Resuming Normal Service: The Republican Party's nominee for in 1920, Warren Harding, promised the American people: “not heroics, but healing; not nostrums, but normalcy; not revolution, but restoration”. If she wishes to remain our prime minister, then Jacinda Ardern will offer New Zealanders the same.HOW EDUCATED AMERICA snickered when the ...
    7 days ago
  • New Zealand’s Government Must Save New Zealand’s Media.
    No Free Society Without A Free And Functioning News Media: If we are to surrender our civil rights to the broader cause of defeating Covid-19, then foreign corporations must, likewise, surrender their right to inflict immense economic and cultural harm on New Zealanders simply because it improves their bottom line.I’M ...
    7 days ago
  • Corona fevers and the madness of models
    by Daphna Whitmore A third of the world is under lockdown and a clear assessment of this measure to curb the spread of COVID-19 is urgently needed.  With any high-stakes decisions it has to be asked what are we dealing with here? Are the measures warranted? Will they achieve their ...
    RedlineBy Daphna
    7 days ago
  • Lockdown day 8
    I haven’t done a huge amount in the last few days. I’m reading The Poppy War and I’ve sort of poked at a couple of games – I started SOMA but I’m a wimp and I quit while in the first room after the brain scan. I might try it ...
    The little pakehaBy chrismiller
    7 days ago
  • Backstage and Theatre
    The swan politicians may be gliding on the water, occasionally snapping at one another. Meanwhile, as the Covid19 crisis illustrates, the officials are desperately paddling below providing the real locomotion. One of the most fatuous recent grandstanding comments (of about a week ago), adding to the public’s anxieties, was ...
    PunditBy Brian Easton
    1 week ago
  • Legal Beagle: Waiver, the singular Crown and the conduct of Crown legal business
    Much has been written about the importance of discretion in an emergency situation, and the concerns raised by the potential for it to be exercised arbitrarily. Given the quality of the discussion, there seemed little point in adding to it at any length. In particular, I point to the evidence ...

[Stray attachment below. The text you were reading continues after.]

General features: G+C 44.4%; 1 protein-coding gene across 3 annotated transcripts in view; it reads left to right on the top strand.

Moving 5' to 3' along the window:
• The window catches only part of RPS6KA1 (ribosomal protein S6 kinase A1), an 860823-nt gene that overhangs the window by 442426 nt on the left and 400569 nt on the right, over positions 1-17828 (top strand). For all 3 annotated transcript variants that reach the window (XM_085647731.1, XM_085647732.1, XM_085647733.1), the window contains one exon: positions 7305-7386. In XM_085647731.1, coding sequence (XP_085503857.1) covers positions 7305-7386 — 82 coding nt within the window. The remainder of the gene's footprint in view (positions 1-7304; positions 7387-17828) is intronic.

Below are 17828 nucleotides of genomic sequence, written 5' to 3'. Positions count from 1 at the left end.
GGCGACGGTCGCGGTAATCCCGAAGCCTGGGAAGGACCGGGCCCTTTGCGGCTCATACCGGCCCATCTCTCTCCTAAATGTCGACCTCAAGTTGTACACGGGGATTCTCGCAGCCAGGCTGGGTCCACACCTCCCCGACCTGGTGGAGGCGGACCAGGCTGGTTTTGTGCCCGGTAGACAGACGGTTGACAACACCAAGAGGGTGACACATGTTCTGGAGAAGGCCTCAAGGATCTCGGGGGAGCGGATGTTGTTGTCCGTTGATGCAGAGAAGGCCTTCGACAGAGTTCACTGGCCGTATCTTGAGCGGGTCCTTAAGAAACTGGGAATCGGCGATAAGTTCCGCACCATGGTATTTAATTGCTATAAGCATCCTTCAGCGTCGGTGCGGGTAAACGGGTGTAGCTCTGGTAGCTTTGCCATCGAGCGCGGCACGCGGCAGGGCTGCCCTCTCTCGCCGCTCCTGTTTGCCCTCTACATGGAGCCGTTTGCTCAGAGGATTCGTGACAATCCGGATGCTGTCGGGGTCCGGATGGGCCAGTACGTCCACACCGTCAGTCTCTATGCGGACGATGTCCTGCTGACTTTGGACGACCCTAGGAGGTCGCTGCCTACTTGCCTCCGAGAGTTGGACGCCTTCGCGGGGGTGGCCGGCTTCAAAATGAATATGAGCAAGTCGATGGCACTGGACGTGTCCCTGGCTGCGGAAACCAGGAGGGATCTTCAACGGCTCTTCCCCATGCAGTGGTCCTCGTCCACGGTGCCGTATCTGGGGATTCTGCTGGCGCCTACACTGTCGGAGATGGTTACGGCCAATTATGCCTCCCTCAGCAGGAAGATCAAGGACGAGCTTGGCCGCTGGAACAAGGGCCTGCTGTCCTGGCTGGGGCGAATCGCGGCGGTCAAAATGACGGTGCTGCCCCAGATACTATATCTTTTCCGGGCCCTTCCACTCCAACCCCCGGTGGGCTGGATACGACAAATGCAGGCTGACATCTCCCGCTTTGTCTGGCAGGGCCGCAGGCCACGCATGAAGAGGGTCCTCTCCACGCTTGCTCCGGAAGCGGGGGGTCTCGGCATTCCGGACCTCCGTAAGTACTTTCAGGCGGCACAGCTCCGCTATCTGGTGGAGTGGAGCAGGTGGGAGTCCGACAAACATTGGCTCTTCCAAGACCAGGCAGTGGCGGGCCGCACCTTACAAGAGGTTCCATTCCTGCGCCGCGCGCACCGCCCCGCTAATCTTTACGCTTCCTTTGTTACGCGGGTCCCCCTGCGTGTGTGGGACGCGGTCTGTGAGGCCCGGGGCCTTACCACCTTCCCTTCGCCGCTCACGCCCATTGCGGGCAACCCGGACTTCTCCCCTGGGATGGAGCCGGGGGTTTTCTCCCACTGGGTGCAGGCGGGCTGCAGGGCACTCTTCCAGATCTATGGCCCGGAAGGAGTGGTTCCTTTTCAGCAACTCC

1 week ago
  • Highlights from Bauer Media’s science-related reporting
    Today has felt surreal. I was all set to touch base online with my science communication students when a colleague shared the news that Bauer Media would be shutting down its publications immediately. The first link I saw implied it was Woman’s Weekly affected, and even that shocked me. But ...
    SciBlogsBy Sarah-Jane O'Connor
    1 week ago
  • Outsiders.
    Bogeymen, Real And Imagined: Is the number of psychopathic and sociopathic individuals in any given society truly as vanishingly small as we like to tell ourselves? Isn’t it more likely that the mass-shooters and serial-killers filling the headlines represent only the tip of a much, much larger iceberg of frightfulness? ...
    1 week ago
  • We have a right to know the rules we are expected to obey
    Outgoing Police Commissioner Mike Bush appeared before the Epidemic Response Committee today, who asked him for the rules police are using to enforce the lockdown. He refused:Police Commissioner Mike Bush has admitted the advice given to Kiwis about what they're able to do during the lockdown hasn't been clear enough. ...
    No Right TurnBy Idiot/Savant
    1 week ago
  • Life in Lock Down: Day 7 (sanitised version)
    For those folk who find my other Lock-Down Diary versions too “negative” or otherwise unpalatable… Here’s a photo of my cat, . . Better? Tomorrow’s Sanitised Version: a pretty flower. . . . =fs= ...
    Frankly SpeakingBy Frank Macskasy
    1 week ago
  • Life in Lock Down: Day 7
    . . April 1: Day seven of living in lock-down… This morning I had a brief chat with one of my neighbours, “D” (social distance between us, a good three or four metres). I learned he had resigned from his previous job and had been hired by another company – ...
    Frankly SpeakingBy Frank Macskasy
    1 week ago
  • RIP The Listener, New Zealand’s pioneering voice
    Funnily enough, my thought as I start this post is whether it will be well written enough. Or should that be well enough written? Because so much of what I know about good writing came from my two stints at The Listener, which this morning was shut down due to ...
    PunditBy Tim Watkin
    1 week ago
  • OK, Britney: stop sniping at National for doing its job
    With normal democratic procedures in abeyance, there were two ways to go. First, it was open for the government to dissolve itself and invite the National Party to join a ministry of national salvation. That would have lessened the democratic deficit of the times by having a team of rivals without ...
    PunditBy Liam Hehir
    1 week ago
  • Helpful tips for parents during lockdown
    Dr Kirsty Ross Children and young people can respond differently in times of distress. This also varies by age and developmental stage, with younger children having more magical and imaginative thinking, and older children having more awareness and knowledge of the issues our communities are facing (which brings up ...